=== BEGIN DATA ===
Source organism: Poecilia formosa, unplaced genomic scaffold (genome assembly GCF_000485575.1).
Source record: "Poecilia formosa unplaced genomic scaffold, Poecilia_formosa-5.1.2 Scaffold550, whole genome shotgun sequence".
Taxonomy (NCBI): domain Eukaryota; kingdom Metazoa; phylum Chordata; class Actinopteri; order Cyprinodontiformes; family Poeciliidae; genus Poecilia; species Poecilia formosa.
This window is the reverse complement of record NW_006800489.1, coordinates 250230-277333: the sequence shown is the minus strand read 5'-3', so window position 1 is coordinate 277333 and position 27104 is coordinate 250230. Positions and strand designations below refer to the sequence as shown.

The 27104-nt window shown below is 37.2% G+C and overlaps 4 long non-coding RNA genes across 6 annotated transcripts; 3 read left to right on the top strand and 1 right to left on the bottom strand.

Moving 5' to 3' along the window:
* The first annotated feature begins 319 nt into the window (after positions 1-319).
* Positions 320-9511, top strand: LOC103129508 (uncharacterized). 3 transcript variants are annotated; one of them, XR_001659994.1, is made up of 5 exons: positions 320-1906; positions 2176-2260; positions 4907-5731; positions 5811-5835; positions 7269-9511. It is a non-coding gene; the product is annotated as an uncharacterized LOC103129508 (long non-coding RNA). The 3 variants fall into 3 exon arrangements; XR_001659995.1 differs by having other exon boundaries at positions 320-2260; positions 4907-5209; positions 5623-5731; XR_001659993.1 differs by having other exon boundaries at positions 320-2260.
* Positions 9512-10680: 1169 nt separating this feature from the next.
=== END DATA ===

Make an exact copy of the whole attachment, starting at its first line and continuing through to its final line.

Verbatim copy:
Source organism: Poecilia formosa, unplaced genomic scaffold (genome assembly GCF_000485575.1).
Source record: "Poecilia formosa unplaced genomic scaffold, Poecilia_formosa-5.1.2 Scaffold550, whole genome shotgun sequence".
Taxonomy (NCBI): domain Eukaryota; kingdom Metazoa; phylum Chordata; class Actinopteri; order Cyprinodontiformes; family Poeciliidae; genus Poecilia; species Poecilia formosa.
This window is the reverse complement of record NW_006800489.1, coordinates 250230-277333: the sequence shown is the minus strand read 5'-3', so window position 1 is coordinate 277333 and position 27104 is coordinate 250230. Positions and strand designations below refer to the sequence as shown.

The 27104-nt window shown below is 37.2% G+C and overlaps 4 long non-coding RNA genes across 6 annotated transcripts; 3 read left to right on the top strand and 1 right to left on the bottom strand.

Moving 5' to 3' along the window:
* The first annotated feature begins 319 nt into the window (after positions 1-319).
* Positions 320-9511, top strand: LOC103129508 (uncharacterized). 3 transcript variants are annotated; one of them, XR_001659994.1, is made up of 5 exons: positions 320-1906; positions 2176-2260; positions 4907-5731; positions 5811-5835; positions 7269-9511. It is a non-coding gene; the product is annotated as an uncharacterized LOC103129508 (long non-coding RNA). The 3 variants fall into 3 exon arrangements; XR_001659995.1 differs by having other exon boundaries at positions 320-2260; positions 4907-5209; positions 5623-5731; XR_001659993.1 differs by having other exon boundaries at positions 320-2260.
* Positions 9512-10680: 1169 nt separating this feature from the next.